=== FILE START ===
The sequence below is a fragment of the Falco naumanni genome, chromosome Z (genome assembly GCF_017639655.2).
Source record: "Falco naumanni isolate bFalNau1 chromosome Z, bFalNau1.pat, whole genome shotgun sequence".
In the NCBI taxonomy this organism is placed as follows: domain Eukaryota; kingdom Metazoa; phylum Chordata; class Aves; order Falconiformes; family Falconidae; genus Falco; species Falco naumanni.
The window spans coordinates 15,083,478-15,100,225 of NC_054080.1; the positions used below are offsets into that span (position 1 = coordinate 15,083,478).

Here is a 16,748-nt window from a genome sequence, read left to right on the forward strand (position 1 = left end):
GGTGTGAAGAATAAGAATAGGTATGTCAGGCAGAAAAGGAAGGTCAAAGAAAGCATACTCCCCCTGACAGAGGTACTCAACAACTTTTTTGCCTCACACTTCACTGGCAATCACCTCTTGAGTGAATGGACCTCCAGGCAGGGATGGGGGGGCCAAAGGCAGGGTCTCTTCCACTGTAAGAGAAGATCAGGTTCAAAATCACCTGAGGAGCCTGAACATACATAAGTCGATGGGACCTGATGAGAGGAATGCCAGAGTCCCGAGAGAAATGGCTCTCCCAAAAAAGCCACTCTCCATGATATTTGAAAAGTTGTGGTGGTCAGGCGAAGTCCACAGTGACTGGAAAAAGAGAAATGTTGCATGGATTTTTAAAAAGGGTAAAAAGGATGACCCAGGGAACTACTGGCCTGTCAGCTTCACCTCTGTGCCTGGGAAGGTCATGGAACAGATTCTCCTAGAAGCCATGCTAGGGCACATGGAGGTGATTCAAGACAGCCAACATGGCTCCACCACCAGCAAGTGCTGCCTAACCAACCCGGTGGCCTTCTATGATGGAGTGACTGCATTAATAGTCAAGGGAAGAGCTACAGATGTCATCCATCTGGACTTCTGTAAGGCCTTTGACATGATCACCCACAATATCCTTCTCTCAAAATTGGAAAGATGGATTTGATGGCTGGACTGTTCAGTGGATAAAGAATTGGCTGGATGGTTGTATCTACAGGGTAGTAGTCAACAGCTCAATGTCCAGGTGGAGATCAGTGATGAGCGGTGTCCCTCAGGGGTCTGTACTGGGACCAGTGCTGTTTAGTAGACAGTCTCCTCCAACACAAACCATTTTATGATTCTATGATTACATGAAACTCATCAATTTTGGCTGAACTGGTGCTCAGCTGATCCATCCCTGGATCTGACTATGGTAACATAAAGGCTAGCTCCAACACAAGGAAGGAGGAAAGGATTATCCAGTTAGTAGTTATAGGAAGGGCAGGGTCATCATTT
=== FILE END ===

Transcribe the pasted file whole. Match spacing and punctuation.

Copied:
The sequence below is a fragment of the Falco naumanni genome, chromosome Z (genome assembly GCF_017639655.2).
Source record: "Falco naumanni isolate bFalNau1 chromosome Z, bFalNau1.pat, whole genome shotgun sequence".
In the NCBI taxonomy this organism is placed as follows: domain Eukaryota; kingdom Metazoa; phylum Chordata; class Aves; order Falconiformes; family Falconidae; genus Falco; species Falco naumanni.
The window spans coordinates 15,083,478-15,100,225 of NC_054080.1; the positions used below are offsets into that span (position 1 = coordinate 15,083,478).

Here is a 16,748-nt window from a genome sequence, read left to right on the forward strand (position 1 = left end):
GGTGTGAAGAATAAGAATAGGTATGTCAGGCAGAAAAGGAAGGTCAAAGAAAGCATACTCCCCCTGACAGAGGTACTCAACAACTTTTTTGCCTCACACTTCACTGGCAATCACCTCTTGAGTGAATGGACCTCCAGGCAGGGATGGGGGGGCCAAAGGCAGGGTCTCTTCCACTGTAAGAGAAGATCAGGTTCAAAATCACCTGAGGAGCCTGAACATACATAAGTCGATGGGACCTGATGAGAGGAATGCCAGAGTCCCGAGAGAAATGGCTCTCCCAAAAAAGCCACTCTCCATGATATTTGAAAAGTTGTGGTGGTCAGGCGAAGTCCACAGTGACTGGAAAAAGAGAAATGTTGCATGGATTTTTAAAAAGGGTAAAAAGGATGACCCAGGGAACTACTGGCCTGTCAGCTTCACCTCTGTGCCTGGGAAGGTCATGGAACAGATTCTCCTAGAAGCCATGCTAGGGCACATGGAGGTGATTCAAGACAGCCAACATGGCTCCACCACCAGCAAGTGCTGCCTAACCAACCCGGTGGCCTTCTATGATGGAGTGACTGCATTAATAGTCAAGGGAAGAGCTACAGATGTCATCCATCTGGACTTCTGTAAGGCCTTTGACATGATCACCCACAATATCCTTCTCTCAAAATTGGAAAGATGGATTTGATGGCTGGACTGTTCAGTGGATAAAGAATTGGCTGGATGGTTGTATCTACAGGGTAGTAGTCAACAGCTCAATGTCCAGGTGGAGATCAGTGATGAGCGGTGTCCCTCAGGGGTCTGTACTGGGACCAGTGCTGTTTAGTAGACAGTCTCCTCCAACACAAACCATTTTATGATTCTATGATTACATGAAACTCATCAATTTTGGCTGAACTGGTGCTCAGCTGATCCATCCCTGGATCTGACTATGGTAACATAAAGGCTAGCTCCAACACAAGGAAGGAGGAAAGGATTATCCAGTTAGTAGTTATAGGAAGGGCAGGGTCATCATTT